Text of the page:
SURFSIDE, Fla. — Elena Blasser had her Thursday all planned out. First, she would leave to pick up her 6-year-old grandson for lunch and later buy him a new bicycle.
She never had the chance to do either.
Pablo Rodriguez, 40, said his 64-year-old mother, Blasser, and his 88-year-old grandmother, Elena Chavez, are among the 159 unaccounted for in the high-rise building collapse near Miami Beach.
Blasser and Chavez live in Miami but were spending the week at the unit they owned in Surfside.
“Everyone is praying for a miracle but with every passing hour, it gets less,” said Rodriguez, a Miami resident.
Authorities have not determined what caused the building to collapse, leaving four people dead, so far, and 11 injured. President Joe Biden approved federal aid to help support state and local rescue efforts.
“I’m staying strong for my son and living day by day,” Rodriguez said Friday afternoon about 6-year-old John Paul Rodriguez.
He said his mother, who is retired, and grandmother, who still works as a travel agent, were in the tower that collapsed, and the second building toppled onto it.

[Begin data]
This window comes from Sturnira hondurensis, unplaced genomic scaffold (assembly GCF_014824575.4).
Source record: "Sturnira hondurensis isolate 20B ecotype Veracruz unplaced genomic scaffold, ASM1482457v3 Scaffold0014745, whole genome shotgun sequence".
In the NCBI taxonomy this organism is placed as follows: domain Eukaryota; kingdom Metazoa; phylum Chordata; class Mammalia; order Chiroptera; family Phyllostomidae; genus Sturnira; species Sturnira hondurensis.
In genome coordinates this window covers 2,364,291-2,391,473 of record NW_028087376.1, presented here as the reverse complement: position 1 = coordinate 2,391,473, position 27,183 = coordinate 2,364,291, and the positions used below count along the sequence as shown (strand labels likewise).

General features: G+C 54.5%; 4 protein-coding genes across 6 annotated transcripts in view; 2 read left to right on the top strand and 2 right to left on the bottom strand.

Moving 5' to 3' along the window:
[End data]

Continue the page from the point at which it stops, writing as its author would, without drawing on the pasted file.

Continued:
“We came over here because there was complete chaos. Nobody knew what was going on or what we needed to do,” Rodriguez said about gathering information about his loved ones.
Walking back to the Grand Beach Hotel in Surfside, where many family members and friends of those missing had gathered, he spoke about their mother-and-son bond.
They spoke daily, including the night before she went missing, about life, spending time with loved ones and travel.
“You can’t process this. It’s devastating, and then you have brief periods of disbelief,” Rodriguez said, adding that his brother is flying down from Washington, D.C., to join him. “We’re extremely close. Family means everything.”
Just last weekend, they were all vacationing in Philadelphia and Washington, D.C.
During the trip, the family ate Philly cheesesteaks from Geno’s Steaks and took in the Benjamin Franklin Museum.
“Tomorrow is going to be hard when she doesn’t come pick up my son,” said Rodriguez’s wife, Vivian Lasaga, 40.
She said her mother-in-law is someone she can depend on, and the two often cook dinner for each other.
Lasaga said at least three other families from her church were in the building.
Earlier Friday, Rodriguez and others were at the Surfside community center registering personal information and providing DNA swabs in case authorities need to identify remains.
At least 100 volunteers passed out food and water. Some people cried and hugged, worried about the unknown.
“I’m trying to keep hope,” Rodriguez said.
Deon J. Hampton is a national reporter for NBC News, based in Cincinnati.